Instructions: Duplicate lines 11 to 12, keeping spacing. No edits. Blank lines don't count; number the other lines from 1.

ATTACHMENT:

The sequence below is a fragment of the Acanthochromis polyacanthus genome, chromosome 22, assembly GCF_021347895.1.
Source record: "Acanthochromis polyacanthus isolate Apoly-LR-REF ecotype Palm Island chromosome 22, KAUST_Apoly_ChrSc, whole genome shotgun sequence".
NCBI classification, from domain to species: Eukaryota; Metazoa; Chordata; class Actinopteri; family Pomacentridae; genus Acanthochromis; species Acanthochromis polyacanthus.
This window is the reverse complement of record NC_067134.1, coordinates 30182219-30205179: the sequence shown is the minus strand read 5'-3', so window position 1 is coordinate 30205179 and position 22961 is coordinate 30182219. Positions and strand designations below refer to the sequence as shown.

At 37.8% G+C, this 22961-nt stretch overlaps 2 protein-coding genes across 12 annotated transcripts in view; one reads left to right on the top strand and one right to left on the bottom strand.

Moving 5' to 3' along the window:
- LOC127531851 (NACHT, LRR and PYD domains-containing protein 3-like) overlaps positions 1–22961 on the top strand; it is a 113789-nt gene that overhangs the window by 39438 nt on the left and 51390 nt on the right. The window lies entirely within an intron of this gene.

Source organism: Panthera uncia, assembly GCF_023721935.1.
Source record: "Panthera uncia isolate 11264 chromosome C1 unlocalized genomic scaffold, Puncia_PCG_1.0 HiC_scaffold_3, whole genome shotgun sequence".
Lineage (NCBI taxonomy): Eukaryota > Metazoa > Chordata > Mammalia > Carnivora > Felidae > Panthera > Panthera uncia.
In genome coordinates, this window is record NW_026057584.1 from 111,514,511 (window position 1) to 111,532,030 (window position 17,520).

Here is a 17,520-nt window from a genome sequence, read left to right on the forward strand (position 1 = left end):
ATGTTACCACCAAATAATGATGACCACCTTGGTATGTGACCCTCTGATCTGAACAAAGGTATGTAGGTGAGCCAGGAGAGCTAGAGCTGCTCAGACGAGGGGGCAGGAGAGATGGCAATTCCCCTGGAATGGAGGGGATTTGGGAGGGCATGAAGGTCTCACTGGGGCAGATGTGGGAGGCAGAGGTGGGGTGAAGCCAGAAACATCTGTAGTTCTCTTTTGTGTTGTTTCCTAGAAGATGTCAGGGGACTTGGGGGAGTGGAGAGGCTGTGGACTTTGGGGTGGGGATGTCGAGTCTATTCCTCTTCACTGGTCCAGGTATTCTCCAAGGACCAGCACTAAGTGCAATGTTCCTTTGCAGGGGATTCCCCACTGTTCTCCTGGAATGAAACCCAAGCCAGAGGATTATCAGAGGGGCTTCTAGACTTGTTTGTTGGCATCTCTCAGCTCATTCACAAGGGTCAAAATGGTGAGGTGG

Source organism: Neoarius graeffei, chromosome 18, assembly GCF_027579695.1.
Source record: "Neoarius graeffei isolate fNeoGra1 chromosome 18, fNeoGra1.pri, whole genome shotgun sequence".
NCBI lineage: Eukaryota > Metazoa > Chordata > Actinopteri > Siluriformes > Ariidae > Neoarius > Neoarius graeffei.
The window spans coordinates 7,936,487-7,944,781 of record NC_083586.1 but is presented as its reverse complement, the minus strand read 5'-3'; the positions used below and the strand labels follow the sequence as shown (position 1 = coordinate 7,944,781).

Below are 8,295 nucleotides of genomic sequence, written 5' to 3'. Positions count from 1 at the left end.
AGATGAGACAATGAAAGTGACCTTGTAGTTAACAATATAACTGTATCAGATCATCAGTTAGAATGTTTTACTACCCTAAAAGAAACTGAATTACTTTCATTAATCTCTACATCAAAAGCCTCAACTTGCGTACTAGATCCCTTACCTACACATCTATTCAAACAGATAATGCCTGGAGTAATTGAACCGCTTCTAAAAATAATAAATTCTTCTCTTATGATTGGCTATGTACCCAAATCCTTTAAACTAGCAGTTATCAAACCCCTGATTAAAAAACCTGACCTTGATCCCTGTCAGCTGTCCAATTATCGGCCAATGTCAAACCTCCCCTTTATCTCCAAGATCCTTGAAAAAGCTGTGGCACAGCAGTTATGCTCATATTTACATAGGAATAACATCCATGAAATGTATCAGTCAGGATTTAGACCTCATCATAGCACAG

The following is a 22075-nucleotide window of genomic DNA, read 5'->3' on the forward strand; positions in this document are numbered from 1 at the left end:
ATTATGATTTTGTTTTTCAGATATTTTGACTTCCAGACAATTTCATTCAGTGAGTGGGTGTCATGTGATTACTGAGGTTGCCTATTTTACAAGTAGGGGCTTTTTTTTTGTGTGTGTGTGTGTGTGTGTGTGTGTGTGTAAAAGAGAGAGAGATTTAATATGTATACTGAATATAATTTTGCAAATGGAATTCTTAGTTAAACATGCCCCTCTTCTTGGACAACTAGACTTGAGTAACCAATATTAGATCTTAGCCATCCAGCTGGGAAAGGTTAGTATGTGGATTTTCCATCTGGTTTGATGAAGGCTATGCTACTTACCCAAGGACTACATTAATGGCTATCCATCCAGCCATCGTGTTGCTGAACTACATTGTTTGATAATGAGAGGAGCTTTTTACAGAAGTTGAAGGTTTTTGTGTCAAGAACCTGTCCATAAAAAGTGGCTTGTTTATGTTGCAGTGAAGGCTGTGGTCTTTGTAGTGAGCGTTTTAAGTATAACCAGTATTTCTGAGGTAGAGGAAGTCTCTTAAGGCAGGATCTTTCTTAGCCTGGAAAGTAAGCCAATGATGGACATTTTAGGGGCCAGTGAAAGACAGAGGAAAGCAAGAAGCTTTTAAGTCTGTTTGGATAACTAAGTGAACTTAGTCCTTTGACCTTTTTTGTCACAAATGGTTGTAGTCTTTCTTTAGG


In genome coordinates, this window is record NW_026057584.1 from 111,514,511 (window position 1) to 111,532,030 (window position 17,520).

Here is a 17,520-nt window from a genome sequence, read left to right on the forward strand (position 1 = left end):